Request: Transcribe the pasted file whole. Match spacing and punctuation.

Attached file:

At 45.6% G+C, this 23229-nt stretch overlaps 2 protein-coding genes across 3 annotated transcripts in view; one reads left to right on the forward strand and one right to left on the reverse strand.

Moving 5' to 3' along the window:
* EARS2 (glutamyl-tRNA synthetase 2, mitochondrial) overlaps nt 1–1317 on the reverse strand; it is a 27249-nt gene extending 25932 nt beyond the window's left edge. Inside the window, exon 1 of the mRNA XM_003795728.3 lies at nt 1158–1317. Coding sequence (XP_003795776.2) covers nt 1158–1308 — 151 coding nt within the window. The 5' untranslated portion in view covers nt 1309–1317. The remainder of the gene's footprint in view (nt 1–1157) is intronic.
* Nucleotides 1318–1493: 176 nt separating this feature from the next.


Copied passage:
At 45.6% G+C, this 23229-nt stretch overlaps 2 protein-coding genes across 3 annotated transcripts in view; one reads left to right on the forward strand and one right to left on the reverse strand.

Moving 5' to 3' along the window:
* EARS2 (glutamyl-tRNA synthetase 2, mitochondrial) overlaps nt 1–1317 on the reverse strand; it is a 27249-nt gene extending 25932 nt beyond the window's left edge. Inside the window, exon 1 of the mRNA XM_003795728.3 lies at nt 1158–1317. Coding sequence (XP_003795776.2) covers nt 1158–1308 — 151 coding nt within the window. The 5' untranslated portion in view covers nt 1309–1317. The remainder of the gene's footprint in view (nt 1–1157) is intronic.
* Nucleotides 1318–1493: 176 nt separating this feature from the next.